A typical health-related billboard tries to sell you something–a gym membership, weight-loss surgery, a lower-calorie snack. But this conceptual billboard does nothing but cheer if you happen to walk by instead of driving in a car. The faster you walk or run, the louder the crowd screams.
“It’s just something I do myself when I’m out jogging,” says designer Sarah Weigold. “I imagine that I’m this big Olympic star running around with a crowd cheering me on. It’s my sort of motivator. So I just made that into a real thing.”
Though the design is a concept, Weigold says that it wouldn’t be difficult to build. She compares it to existing speed sensors on roads. “If someone’s going over the speed limit, it throws them a sad face. If they’re going under, it shows a happy face. The technology is definitely there.”
Because it’s a simple motivator, Weigold thinks that it might be a little more effective than trying to convince people to make major lifestyle changes at once. “I wanted to make something really little, instead of weekly targets of so many hours,” she explains. “It’s something that you wouldn’t feel guilty about not achieving. You can just take a few seconds and be slightly better, rather than falling short of a massive target.”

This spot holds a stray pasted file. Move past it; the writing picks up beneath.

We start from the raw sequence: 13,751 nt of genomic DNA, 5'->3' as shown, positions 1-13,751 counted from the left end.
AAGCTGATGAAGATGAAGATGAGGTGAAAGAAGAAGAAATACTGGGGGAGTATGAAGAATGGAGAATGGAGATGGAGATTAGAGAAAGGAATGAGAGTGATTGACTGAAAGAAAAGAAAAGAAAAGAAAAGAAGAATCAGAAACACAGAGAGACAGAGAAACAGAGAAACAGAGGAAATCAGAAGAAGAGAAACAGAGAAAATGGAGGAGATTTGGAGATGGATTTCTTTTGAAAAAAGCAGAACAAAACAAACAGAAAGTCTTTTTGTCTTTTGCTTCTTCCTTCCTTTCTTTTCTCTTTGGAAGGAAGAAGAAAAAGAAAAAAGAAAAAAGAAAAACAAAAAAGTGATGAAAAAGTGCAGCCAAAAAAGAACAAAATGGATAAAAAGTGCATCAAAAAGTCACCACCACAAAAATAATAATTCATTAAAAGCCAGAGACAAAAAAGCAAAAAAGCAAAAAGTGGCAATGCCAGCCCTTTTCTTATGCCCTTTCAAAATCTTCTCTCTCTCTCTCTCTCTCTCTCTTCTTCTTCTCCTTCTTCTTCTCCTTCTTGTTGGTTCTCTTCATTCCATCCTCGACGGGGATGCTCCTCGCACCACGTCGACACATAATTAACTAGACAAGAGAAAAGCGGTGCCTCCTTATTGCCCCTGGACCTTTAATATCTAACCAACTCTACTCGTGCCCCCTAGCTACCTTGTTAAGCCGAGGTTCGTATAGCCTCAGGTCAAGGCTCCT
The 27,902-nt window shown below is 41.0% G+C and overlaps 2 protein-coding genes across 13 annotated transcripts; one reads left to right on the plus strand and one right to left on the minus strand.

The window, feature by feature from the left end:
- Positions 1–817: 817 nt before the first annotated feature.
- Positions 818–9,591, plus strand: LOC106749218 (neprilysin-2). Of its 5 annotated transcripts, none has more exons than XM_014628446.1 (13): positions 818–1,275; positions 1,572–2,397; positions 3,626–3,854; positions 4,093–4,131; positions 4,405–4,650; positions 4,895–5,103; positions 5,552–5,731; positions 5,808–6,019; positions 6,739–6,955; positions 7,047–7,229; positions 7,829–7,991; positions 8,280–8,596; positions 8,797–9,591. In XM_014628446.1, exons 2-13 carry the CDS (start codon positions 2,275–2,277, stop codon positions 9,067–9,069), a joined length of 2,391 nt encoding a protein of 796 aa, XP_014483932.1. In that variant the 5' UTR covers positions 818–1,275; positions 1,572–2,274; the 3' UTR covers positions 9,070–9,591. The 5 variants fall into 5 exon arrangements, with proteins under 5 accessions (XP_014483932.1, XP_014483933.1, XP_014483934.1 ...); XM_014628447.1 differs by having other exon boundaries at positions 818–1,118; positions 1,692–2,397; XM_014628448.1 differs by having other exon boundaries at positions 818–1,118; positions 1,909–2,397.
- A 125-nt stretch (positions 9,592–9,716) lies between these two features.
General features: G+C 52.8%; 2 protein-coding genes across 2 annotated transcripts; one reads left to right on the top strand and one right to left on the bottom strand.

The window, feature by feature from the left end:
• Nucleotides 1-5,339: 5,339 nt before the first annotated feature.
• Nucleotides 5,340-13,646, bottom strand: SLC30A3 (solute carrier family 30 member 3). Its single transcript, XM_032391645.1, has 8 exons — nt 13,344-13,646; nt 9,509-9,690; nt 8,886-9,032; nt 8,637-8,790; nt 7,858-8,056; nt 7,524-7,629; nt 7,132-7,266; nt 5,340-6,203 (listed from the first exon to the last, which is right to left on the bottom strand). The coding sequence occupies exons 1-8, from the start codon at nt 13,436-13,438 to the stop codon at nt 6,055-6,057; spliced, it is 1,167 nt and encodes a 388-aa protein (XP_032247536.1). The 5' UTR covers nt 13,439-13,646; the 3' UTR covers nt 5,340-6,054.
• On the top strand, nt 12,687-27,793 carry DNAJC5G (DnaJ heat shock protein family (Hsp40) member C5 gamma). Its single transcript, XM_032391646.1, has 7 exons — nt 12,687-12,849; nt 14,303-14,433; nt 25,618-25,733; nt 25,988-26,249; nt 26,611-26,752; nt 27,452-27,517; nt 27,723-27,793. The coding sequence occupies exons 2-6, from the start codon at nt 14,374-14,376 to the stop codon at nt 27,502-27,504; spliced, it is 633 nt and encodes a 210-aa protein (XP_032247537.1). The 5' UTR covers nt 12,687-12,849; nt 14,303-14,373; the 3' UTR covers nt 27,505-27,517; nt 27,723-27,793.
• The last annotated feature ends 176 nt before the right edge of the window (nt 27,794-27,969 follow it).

She envisions the design fitting into a larger program that would connect people for community support as they exercise. “For me, it was all about making people that their actions were significant,” she says. “In the short term, it’s a cheering crowd. In the long term, it was grouping people together so that their little bit of effort adds up to something.”
The design is one of a growing number of ideas to repurpose the ubiquitous billboard for something other than advertising. So far, we’ve seen billboards that can make clean drinking water, track air quality, house the homeless, and advertise art instead of products.